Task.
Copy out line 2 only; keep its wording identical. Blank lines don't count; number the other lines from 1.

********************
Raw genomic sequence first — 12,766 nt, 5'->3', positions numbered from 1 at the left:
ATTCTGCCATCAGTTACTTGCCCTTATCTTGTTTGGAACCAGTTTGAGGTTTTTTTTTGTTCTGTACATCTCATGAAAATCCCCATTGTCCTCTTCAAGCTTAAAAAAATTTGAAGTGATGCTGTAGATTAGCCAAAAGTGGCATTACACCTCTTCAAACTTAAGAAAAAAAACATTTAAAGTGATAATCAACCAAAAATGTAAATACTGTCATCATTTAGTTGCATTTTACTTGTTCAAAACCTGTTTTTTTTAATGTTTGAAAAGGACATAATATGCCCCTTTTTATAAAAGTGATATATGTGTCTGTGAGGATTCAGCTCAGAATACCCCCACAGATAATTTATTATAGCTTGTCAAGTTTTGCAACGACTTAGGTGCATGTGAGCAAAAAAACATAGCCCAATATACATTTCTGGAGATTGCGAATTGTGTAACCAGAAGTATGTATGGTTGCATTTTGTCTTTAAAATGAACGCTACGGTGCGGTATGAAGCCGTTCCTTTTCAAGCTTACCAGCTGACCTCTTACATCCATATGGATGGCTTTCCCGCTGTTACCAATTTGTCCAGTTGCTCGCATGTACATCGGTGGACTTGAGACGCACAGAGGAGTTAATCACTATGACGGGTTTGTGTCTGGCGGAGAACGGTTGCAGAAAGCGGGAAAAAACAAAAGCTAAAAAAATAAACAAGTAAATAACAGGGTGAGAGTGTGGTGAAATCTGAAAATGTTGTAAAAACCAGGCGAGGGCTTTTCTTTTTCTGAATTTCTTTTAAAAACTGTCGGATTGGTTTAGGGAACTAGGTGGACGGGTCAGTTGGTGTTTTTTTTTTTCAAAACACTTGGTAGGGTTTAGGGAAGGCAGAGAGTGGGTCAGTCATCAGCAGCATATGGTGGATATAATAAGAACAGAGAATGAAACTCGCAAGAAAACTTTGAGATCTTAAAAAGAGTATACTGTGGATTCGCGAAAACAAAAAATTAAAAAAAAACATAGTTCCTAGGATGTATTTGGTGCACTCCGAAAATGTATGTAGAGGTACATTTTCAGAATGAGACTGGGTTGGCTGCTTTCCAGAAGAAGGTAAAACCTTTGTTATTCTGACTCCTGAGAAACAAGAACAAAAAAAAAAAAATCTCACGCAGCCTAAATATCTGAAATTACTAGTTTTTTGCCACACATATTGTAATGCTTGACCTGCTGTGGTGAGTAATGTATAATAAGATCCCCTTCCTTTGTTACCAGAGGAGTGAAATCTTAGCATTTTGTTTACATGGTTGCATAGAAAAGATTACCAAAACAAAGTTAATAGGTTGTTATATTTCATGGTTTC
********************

ATTCTGCCATCAGTTACTTGCCCTTATCTTGTTTGGAACCAGTTTGAGGTTTTTTTTTGTTCTGTACATCTCATGAAAATCCCCATTGTCCTCTTCAAGCTTAAAAAAATTTGAAGTGATGCTGTAGATTAGCCAAAAGTGGCATTACACCTCTTCAAACTTAAGAAAAAAAACATTTAAAGTGATAATCAACCAAAAATGTAAATACTGTCATCATTTAGTTGCATTTTACTTGTTCAAAACCTGTTTTTTTTAATGTTTGAAAAGGACATAATATGCCCCTTTTTATAAAAGTGATATATGTGTCTGTGAGGATTCAGCTCAGAATACCCCCACAGATAATTTATTATAGCTTGTCAAGTTTTGCAACGACTTAGGTGCATGTGAGCAAAAAAACATAGCCCAATATACATTTCTGGAGATTGCGAATTGTGTAACCAGAAGTATGTATGGTTGCATTTTGTCTTTAAAATGAACGCTACGGTGCGGTATGAAGCCGTTCCTTTTCAAGCTTACCAGCTGACCTCTTACATCCATATGGATGGCTTTCCCGCTGTTACCAATTTGTCCAGTTGCTCGCATGTACATCGGTGGACTTGAGACGCACAGAGGAGTTAATCACTATGACGGGTTTGTGTCTGGCGGAGAACGGTTGCAGAAAGCGGGAAAAAACAAAAGCTAAAAAAATAAACAAGTAAATAACAGGGTGAGAGTGTGGTGAAATCTGAAAATGTTGTAAAAACCAGGCGAGGGCTTTTCTTTTTCTGAATTTCTTTTAAAAACTGTCGGATTGGTTTAGGGAACTAGGTGGACGGGTCAGTTGGTGTTTTTTTTTTTCAAAACACTTGGTAGGGTTTAGGGAAGGCAGAGAGTGGGTCAGTCATCAGCAGCATATGGTGGATATAATAAGAACAGAGAATGAAACTCGCAAGAAAACTTTGAGATCTTAAAAAGAGTATACTGTGGATTCGCGAAAACAAAAAATTAAAAAAAAACATAGTTCCTAGGATGTATTTGGTGCACTCCGAAAATGTATGTAGAGGTACATTTTCAGAATGAGACTGGGTTGGCTGCTTTCCAGAAGAAGGTAAAACCTTTGTTATTCTGACTCCTGAGAAACAAGAACAAAAAAAAAAAAATCTCACGCAGCCTAAATATCTGAAATTACTAGTTTTTTGCCACACATATTGTAATGCTTGACCTGCTGTGGTGAGTAATGTATAATAAGATCCCCTTCCTTTGTTACCAGAGGAGTGAAATCTTAGCATTTTGTTTACATGGTTGCATAGAAAAGATTACCAAAACAAAGTTAATAGGTTGTTATATTTCATGGTTTC